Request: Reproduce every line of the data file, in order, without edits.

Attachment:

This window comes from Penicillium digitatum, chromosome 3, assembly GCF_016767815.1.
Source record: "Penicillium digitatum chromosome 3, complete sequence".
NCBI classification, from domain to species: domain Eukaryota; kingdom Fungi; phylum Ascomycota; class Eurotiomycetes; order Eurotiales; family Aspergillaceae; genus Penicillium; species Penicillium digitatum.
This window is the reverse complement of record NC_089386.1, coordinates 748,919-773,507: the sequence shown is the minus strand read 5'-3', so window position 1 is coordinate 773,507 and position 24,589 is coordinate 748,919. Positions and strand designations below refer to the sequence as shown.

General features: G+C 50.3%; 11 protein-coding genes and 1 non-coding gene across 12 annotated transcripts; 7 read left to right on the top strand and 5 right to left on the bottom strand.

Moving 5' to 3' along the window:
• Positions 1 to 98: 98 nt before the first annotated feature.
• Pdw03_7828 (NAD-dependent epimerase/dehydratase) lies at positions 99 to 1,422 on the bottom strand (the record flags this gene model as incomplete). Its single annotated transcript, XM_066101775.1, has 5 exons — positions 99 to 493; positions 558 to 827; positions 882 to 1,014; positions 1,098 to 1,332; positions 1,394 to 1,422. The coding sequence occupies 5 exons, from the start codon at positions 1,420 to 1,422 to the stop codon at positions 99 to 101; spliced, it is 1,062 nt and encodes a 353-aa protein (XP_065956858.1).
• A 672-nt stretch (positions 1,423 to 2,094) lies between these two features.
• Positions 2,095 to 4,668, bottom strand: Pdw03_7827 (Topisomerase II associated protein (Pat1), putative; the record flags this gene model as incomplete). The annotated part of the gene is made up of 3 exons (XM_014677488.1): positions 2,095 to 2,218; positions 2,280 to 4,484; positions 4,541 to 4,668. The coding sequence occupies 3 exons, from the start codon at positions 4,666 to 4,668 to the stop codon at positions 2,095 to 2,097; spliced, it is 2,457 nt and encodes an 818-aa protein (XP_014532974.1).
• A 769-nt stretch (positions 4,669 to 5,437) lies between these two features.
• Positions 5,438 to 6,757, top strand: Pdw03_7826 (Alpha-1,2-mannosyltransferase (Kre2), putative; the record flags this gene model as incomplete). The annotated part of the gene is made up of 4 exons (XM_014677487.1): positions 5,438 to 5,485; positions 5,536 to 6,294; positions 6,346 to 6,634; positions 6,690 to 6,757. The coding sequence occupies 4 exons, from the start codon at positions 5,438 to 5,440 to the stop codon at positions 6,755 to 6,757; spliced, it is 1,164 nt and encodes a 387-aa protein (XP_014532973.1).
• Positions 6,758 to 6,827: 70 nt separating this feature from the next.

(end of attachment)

This window comes from Penicillium digitatum, chromosome 3, assembly GCF_016767815.1.
Source record: "Penicillium digitatum chromosome 3, complete sequence".
NCBI classification, from domain to species: domain Eukaryota; kingdom Fungi; phylum Ascomycota; class Eurotiomycetes; order Eurotiales; family Aspergillaceae; genus Penicillium; species Penicillium digitatum.
This window is the reverse complement of record NC_089386.1, coordinates 748,919-773,507: the sequence shown is the minus strand read 5'-3', so window position 1 is coordinate 773,507 and position 24,589 is coordinate 748,919. Positions and strand designations below refer to the sequence as shown.

General features: G+C 50.3%; 11 protein-coding genes and 1 non-coding gene across 12 annotated transcripts; 7 read left to right on the top strand and 5 right to left on the bottom strand.

Moving 5' to 3' along the window:
• Positions 1 to 98: 98 nt before the first annotated feature.
• Pdw03_7828 (NAD-dependent epimerase/dehydratase) lies at positions 99 to 1,422 on the bottom strand (the record flags this gene model as incomplete). Its single annotated transcript, XM_066101775.1, has 5 exons — positions 99 to 493; positions 558 to 827; positions 882 to 1,014; positions 1,098 to 1,332; positions 1,394 to 1,422. The coding sequence occupies 5 exons, from the start codon at positions 1,420 to 1,422 to the stop codon at positions 99 to 101; spliced, it is 1,062 nt and encodes a 353-aa protein (XP_065956858.1).
• A 672-nt stretch (positions 1,423 to 2,094) lies between these two features.
• Positions 2,095 to 4,668, bottom strand: Pdw03_7827 (Topisomerase II associated protein (Pat1), putative; the record flags this gene model as incomplete). The annotated part of the gene is made up of 3 exons (XM_014677488.1): positions 2,095 to 2,218; positions 2,280 to 4,484; positions 4,541 to 4,668. The coding sequence occupies 3 exons, from the start codon at positions 4,666 to 4,668 to the stop codon at positions 2,095 to 2,097; spliced, it is 2,457 nt and encodes an 818-aa protein (XP_014532974.1).
• A 769-nt stretch (positions 4,669 to 5,437) lies between these two features.
• Positions 5,438 to 6,757, top strand: Pdw03_7826 (Alpha-1,2-mannosyltransferase (Kre2), putative; the record flags this gene model as incomplete). The annotated part of the gene is made up of 4 exons (XM_014677487.1): positions 5,438 to 5,485; positions 5,536 to 6,294; positions 6,346 to 6,634; positions 6,690 to 6,757. The coding sequence occupies 4 exons, from the start codon at positions 5,438 to 5,440 to the stop codon at positions 6,755 to 6,757; spliced, it is 1,164 nt and encodes a 387-aa protein (XP_014532973.1).
• Positions 6,758 to 6,827: 70 nt separating this feature from the next.